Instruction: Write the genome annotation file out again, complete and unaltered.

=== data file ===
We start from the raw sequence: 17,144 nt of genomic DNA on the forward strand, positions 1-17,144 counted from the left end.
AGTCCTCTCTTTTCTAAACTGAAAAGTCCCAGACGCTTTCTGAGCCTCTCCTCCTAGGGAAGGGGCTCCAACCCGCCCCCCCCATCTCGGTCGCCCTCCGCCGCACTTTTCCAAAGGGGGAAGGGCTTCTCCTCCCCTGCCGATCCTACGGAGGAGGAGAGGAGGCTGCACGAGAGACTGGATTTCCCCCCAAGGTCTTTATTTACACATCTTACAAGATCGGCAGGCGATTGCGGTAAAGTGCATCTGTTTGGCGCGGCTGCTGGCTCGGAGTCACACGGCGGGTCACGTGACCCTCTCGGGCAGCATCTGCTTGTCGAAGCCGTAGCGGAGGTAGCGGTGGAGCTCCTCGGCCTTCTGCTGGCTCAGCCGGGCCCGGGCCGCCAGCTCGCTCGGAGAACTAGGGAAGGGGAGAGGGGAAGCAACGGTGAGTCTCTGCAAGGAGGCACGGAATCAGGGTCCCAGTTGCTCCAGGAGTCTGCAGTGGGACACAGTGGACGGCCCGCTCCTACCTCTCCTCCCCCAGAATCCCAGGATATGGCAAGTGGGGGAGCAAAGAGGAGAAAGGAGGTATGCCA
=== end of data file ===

We start from the raw sequence: 17,144 nt of genomic DNA on the forward strand, positions 1-17,144 counted from the left end.
AGTCCTCTCTTTTCTAAACTGAAAAGTCCCAGACGCTTTCTGAGCCTCTCCTCCTAGGGAAGGGGCTCCAACCCGCCCCCCCCATCTCGGTCGCCCTCCGCCGCACTTTTCCAAAGGGGGAAGGGCTTCTCCTCCCCTGCCGATCCTACGGAGGAGGAGAGGAGGCTGCACGAGAGACTGGATTTCCCCCCAAGGTCTTTATTTACACATCTTACAAGATCGGCAGGCGATTGCGGTAAAGTGCATCTGTTTGGCGCGGCTGCTGGCTCGGAGTCACACGGCGGGTCACGTGACCCTCTCGGGCAGCATCTGCTTGTCGAAGCCGTAGCGGAGGTAGCGGTGGAGCTCCTCGGCCTTCTGCTGGCTCAGCCGGGCCCGGGCCGCCAGCTCGCTCGGAGAACTAGGGAAGGGGAGAGGGGAAGCAACGGTGAGTCTCTGCAAGGAGGCACGGAATCAGGGTCCCAGTTGCTCCAGGAGTCTGCAGTGGGACACAGTGGACGGCCCGCTCCTACCTCTCCTCCCCCAGAATCCCAGGATATGGCAAGTGGGGGAGCAAAGAGGAGAAAGGAGGTATGCCA